To the extent plaintiff is complaining about defendants' failure to return his property to him immediately upon or soon after his acquittal, we readily agree with the district court. Plaintiff apparently would rely on N.H.Rev.Stat.Ann. 595-A:6 for his contention that he was entitled to the property upon acquittal without further demand. Even if plaintiff's reading of that statute were correct, defendants' violation of that statute would not constitute a deprivation of property without due process since New Hampshire provided plaintiff with a judicial procedure through which to assert his property rights. Parratt v. Taylor, 451 U.S. 527, 543, 101 S.Ct. 1908, 1916, 68 L.Ed.2d 420 (1981) (loss occurring as the result of unauthorized failure of state agents to follow established state procedure does not constitute a violation of fourteenth amendment due process if the state provides plaintiff with a means by which to redress the deprivation).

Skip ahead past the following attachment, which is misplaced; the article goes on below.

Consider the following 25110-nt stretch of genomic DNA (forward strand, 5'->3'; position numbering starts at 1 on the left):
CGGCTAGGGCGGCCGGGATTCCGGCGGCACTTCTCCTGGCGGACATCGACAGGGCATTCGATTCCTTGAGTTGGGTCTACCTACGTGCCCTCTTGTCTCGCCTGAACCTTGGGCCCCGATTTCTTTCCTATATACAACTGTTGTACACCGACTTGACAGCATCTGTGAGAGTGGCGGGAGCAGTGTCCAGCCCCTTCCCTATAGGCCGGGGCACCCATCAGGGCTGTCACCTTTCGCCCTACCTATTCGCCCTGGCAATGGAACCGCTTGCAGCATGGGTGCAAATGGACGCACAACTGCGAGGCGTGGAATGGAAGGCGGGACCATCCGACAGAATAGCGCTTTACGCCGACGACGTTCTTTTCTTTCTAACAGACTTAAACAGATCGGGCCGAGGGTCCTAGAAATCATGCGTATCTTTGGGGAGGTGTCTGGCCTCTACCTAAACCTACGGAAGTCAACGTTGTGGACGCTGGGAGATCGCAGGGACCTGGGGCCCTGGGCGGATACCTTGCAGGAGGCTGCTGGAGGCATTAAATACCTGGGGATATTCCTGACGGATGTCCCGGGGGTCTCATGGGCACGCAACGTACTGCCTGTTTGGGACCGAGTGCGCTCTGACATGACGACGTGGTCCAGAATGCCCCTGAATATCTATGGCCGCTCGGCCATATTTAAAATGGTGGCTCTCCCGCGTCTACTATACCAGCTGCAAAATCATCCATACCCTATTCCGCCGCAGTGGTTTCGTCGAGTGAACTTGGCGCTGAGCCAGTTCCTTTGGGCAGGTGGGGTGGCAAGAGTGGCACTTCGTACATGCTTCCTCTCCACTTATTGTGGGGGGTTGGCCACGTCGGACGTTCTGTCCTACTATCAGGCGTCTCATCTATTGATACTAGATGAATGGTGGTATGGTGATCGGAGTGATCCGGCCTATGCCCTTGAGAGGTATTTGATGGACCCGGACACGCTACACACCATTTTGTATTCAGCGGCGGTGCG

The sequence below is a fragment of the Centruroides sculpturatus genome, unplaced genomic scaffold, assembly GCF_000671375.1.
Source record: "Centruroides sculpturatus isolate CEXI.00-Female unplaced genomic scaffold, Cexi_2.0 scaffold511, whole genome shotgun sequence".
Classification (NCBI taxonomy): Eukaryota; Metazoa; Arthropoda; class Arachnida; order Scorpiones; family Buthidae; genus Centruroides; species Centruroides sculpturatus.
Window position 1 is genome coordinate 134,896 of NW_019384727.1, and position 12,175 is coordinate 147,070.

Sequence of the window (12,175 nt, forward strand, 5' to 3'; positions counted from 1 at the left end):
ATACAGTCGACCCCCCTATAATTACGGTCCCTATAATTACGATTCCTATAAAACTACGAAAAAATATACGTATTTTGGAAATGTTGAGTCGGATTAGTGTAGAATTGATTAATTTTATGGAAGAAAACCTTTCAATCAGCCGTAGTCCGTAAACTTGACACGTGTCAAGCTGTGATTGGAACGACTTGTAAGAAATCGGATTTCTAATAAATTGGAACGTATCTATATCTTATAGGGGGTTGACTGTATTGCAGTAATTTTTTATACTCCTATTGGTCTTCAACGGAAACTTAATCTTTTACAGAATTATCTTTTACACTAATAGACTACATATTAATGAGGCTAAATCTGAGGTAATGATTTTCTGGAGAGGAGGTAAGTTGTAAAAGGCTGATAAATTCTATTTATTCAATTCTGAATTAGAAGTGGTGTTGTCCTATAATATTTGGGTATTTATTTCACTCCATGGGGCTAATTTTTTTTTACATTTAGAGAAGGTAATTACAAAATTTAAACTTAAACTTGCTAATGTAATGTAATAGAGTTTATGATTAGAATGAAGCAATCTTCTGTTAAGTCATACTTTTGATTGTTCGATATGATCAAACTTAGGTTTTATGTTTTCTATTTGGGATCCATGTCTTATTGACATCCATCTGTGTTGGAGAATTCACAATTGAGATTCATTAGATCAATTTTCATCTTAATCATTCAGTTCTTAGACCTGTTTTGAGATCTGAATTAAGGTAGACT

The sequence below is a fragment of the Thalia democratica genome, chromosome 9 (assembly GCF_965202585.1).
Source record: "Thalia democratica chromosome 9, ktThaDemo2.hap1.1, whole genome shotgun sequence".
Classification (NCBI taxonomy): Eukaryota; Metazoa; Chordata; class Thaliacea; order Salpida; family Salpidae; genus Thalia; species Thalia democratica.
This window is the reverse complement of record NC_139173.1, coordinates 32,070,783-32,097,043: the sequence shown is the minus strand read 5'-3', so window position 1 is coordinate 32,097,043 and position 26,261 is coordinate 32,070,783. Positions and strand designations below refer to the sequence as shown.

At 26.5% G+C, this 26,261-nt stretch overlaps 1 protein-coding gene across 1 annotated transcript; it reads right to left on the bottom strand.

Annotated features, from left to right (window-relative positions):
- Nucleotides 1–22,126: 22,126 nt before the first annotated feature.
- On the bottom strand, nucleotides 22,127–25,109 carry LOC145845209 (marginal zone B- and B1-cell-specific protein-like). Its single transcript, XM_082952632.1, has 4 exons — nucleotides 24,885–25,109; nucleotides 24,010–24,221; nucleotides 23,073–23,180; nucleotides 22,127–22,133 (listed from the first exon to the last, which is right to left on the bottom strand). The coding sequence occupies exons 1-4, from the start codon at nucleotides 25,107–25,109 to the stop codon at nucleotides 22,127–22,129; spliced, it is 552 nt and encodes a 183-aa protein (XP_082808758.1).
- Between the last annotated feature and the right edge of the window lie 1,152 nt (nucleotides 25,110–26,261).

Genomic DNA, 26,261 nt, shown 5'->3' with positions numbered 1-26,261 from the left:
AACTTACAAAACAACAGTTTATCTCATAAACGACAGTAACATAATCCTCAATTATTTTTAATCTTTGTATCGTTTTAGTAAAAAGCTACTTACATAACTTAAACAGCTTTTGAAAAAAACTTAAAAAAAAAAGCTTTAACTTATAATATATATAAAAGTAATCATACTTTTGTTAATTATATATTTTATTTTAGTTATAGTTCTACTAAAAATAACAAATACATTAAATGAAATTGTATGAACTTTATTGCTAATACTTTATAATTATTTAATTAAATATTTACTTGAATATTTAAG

The question with respect to defendants' actions after March 1, 1985, which allegedly were in disobedience of that and subsequent court orders, might arguably be different. Superficially, Roy v. City of Augusta, 712 F.2d 1517 (1st Cir.1983), might seem to support plaintiff's contention that defendants' alleged disregard of the state court rulings deprived him of procedural due process. In Roy, a state court had ordered defendants to issue plaintiff a license to operate a pool hall. Instead of issuing a current license, defendants responded to the state court order by issuing an already expired license. Although eventually, in response to another state court order, a valid license was issued, the relief came too late to be effective as by then plaintiff had lost the premises on which he had intended to conduct the pool hall and state law granted defendant's absolute immunity from damages liability. Plaintiff contended defendants' issuance of an expired license had deliberately flouted the mandate of the state court thereby depriving him of property without due process. We concluded that the earlier state judgment had appeared to confer on plaintiff a property interest in the license and that if, as plaintiff claimed, defendants, acting arbitrarily, had taken it on themselves to disregard and subvert the state court mandate, then their actions arguably amounted to the taking of property without due process. Id., 1523-1524. Consequently, we concluded plaintiff's complaint should not have been dismissed for failure to state a claim.